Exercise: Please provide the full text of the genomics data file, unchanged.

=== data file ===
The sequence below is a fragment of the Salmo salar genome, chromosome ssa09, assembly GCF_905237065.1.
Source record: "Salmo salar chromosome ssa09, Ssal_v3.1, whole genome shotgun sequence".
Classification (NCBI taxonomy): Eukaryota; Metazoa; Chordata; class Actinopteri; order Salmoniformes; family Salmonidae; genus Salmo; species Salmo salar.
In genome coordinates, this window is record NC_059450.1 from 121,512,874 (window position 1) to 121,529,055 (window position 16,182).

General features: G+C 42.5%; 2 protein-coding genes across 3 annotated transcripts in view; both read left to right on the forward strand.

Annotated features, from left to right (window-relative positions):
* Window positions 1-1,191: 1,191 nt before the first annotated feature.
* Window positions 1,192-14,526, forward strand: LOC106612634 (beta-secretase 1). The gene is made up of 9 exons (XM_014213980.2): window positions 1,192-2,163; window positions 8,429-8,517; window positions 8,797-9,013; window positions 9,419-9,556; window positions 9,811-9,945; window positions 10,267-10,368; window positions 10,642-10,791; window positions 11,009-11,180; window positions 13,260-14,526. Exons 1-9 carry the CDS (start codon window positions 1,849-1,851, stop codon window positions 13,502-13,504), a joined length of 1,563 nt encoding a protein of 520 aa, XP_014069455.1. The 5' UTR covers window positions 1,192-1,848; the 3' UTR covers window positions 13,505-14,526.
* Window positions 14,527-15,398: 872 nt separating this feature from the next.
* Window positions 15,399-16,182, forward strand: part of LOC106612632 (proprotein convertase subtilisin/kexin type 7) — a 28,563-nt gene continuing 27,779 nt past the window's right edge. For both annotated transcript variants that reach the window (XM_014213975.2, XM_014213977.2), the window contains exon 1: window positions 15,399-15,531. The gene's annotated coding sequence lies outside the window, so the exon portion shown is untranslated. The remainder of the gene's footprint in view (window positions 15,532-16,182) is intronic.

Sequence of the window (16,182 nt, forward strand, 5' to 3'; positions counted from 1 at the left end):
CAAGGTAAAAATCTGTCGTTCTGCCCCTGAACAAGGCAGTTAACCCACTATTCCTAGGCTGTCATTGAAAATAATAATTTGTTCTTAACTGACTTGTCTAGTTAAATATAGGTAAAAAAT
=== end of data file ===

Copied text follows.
The sequence below is a fragment of the Salmo salar genome, chromosome ssa09, assembly GCF_905237065.1.
Source record: "Salmo salar chromosome ssa09, Ssal_v3.1, whole genome shotgun sequence".
Classification (NCBI taxonomy): Eukaryota; Metazoa; Chordata; class Actinopteri; order Salmoniformes; family Salmonidae; genus Salmo; species Salmo salar.
In genome coordinates, this window is record NC_059450.1 from 121,512,874 (window position 1) to 121,529,055 (window position 16,182).

General features: G+C 42.5%; 2 protein-coding genes across 3 annotated transcripts in view; both read left to right on the forward strand.

Annotated features, from left to right (window-relative positions):
* Window positions 1-1,191: 1,191 nt before the first annotated feature.
* Window positions 1,192-14,526, forward strand: LOC106612634 (beta-secretase 1). The gene is made up of 9 exons (XM_014213980.2): window positions 1,192-2,163; window positions 8,429-8,517; window positions 8,797-9,013; window positions 9,419-9,556; window positions 9,811-9,945; window positions 10,267-10,368; window positions 10,642-10,791; window positions 11,009-11,180; window positions 13,260-14,526. Exons 1-9 carry the CDS (start codon window positions 1,849-1,851, stop codon window positions 13,502-13,504), a joined length of 1,563 nt encoding a protein of 520 aa, XP_014069455.1. The 5' UTR covers window positions 1,192-1,848; the 3' UTR covers window positions 13,505-14,526.
* Window positions 14,527-15,398: 872 nt separating this feature from the next.
* Window positions 15,399-16,182, forward strand: part of LOC106612632 (proprotein convertase subtilisin/kexin type 7) — a 28,563-nt gene continuing 27,779 nt past the window's right edge. For both annotated transcript variants that reach the window (XM_014213975.2, XM_014213977.2), the window contains exon 1: window positions 15,399-15,531. The gene's annotated coding sequence lies outside the window, so the exon portion shown is untranslated. The remainder of the gene's footprint in view (window positions 15,532-16,182) is intronic.

Sequence of the window (16,182 nt, forward strand, 5' to 3'; positions counted from 1 at the left end):
CAAGGTAAAAATCTGTCGTTCTGCCCCTGAACAAGGCAGTTAACCCACTATTCCTAGGCTGTCATTGAAAATAATAATTTGTTCTTAACTGACTTGTCTAGTTAAATATAGGTAAAAAAT